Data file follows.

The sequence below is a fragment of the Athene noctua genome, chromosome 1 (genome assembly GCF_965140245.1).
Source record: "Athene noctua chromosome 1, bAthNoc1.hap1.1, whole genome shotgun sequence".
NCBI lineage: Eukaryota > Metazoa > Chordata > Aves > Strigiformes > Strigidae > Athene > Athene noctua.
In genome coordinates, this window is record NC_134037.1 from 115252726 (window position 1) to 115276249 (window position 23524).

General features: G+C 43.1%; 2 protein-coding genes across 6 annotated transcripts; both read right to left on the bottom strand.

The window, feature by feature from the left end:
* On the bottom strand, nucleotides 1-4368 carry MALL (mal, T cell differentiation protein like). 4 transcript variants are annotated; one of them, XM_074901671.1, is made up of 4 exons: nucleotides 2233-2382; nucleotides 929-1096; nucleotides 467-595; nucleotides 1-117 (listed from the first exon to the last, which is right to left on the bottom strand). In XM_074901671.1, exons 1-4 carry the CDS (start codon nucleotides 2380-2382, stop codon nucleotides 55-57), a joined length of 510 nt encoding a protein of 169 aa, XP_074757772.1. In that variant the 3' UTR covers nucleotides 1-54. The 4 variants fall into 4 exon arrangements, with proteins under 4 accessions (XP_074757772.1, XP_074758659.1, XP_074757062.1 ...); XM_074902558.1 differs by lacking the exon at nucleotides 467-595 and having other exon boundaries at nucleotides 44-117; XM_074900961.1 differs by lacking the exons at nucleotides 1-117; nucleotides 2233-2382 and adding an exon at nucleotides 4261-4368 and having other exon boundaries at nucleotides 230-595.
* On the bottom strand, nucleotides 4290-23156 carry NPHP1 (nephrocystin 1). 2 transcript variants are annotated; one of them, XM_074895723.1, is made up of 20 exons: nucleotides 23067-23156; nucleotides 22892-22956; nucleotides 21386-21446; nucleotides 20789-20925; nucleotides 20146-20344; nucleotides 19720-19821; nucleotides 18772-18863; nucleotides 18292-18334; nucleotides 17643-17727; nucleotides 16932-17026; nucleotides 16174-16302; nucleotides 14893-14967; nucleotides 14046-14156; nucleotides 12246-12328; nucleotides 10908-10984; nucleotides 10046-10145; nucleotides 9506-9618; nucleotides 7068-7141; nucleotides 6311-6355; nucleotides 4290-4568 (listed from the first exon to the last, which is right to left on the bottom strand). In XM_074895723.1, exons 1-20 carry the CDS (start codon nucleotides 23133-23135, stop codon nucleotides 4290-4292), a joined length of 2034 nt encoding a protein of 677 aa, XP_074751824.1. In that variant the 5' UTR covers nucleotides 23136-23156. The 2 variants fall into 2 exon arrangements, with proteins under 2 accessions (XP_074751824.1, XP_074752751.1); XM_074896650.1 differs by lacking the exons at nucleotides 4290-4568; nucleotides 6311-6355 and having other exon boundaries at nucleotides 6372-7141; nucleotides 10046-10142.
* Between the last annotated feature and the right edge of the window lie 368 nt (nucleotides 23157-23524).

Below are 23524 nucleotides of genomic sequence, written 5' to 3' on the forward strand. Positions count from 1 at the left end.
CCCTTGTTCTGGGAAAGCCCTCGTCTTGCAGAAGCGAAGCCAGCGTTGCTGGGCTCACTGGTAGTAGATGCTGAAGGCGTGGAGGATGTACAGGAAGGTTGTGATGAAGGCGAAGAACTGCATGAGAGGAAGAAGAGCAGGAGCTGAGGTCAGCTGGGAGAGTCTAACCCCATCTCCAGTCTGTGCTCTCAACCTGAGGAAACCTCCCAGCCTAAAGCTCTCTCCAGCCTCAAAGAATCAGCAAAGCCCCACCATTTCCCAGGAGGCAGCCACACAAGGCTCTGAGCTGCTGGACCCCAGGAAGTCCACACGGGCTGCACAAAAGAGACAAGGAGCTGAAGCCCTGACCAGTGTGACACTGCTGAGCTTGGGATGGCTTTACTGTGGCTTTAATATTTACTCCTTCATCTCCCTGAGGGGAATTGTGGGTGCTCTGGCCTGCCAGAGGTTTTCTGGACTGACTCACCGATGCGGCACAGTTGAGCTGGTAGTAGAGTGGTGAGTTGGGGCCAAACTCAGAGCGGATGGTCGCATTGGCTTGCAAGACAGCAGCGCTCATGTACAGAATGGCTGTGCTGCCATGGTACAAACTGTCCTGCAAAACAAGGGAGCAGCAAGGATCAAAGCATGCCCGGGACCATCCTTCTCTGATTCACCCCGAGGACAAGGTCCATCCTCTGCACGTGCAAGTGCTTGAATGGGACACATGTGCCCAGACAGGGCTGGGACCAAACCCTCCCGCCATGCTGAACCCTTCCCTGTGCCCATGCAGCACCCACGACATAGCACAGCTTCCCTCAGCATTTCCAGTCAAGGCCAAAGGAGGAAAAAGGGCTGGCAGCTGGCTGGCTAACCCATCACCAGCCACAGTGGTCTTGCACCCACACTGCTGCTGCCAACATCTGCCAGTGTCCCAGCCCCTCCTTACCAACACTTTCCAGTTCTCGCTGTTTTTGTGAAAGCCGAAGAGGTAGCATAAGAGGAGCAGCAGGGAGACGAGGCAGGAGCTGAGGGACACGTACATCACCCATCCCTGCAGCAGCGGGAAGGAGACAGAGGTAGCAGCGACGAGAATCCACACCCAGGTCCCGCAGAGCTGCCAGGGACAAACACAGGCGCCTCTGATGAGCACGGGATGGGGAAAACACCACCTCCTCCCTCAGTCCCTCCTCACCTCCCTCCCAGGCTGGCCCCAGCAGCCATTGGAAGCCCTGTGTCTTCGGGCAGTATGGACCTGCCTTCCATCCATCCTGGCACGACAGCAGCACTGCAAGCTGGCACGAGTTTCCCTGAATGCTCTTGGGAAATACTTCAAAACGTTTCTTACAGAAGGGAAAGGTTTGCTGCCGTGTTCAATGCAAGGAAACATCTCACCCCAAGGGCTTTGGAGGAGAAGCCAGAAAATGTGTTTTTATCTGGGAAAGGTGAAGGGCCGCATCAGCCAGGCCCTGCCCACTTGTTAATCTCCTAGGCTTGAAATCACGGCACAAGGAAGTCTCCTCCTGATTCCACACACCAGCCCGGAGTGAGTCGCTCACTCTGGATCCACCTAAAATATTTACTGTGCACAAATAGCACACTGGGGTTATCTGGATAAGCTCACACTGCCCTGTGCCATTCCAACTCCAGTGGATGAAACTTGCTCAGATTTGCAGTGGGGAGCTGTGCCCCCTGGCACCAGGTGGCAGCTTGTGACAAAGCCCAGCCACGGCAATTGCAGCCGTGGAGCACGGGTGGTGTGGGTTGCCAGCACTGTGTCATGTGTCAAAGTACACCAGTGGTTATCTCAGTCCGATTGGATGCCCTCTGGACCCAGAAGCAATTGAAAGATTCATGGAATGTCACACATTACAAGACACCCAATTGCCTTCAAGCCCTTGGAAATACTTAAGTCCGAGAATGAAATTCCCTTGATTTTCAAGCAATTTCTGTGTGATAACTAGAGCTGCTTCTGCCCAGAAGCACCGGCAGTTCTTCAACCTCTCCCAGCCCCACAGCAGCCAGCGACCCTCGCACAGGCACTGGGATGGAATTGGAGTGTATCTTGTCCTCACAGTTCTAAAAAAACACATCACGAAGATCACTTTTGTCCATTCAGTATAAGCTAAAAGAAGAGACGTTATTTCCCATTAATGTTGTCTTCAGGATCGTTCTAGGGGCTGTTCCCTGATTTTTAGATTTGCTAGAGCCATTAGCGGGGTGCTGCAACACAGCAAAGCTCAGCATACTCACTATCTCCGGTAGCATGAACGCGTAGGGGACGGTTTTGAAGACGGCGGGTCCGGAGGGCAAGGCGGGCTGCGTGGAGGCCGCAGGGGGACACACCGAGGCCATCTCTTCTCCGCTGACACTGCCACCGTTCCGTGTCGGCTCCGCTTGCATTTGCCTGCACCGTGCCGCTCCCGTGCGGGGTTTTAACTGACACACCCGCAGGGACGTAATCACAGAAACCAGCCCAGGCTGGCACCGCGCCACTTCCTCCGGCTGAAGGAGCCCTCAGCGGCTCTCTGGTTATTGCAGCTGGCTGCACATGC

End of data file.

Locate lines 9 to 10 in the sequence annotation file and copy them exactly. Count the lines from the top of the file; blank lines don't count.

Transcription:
* Between the last annotated feature and the right edge of the window lie 368 nt (nucleotides 23157-23524).

Below are 23524 nucleotides of genomic sequence, written 5' to 3' on the forward strand. Positions count from 1 at the left end.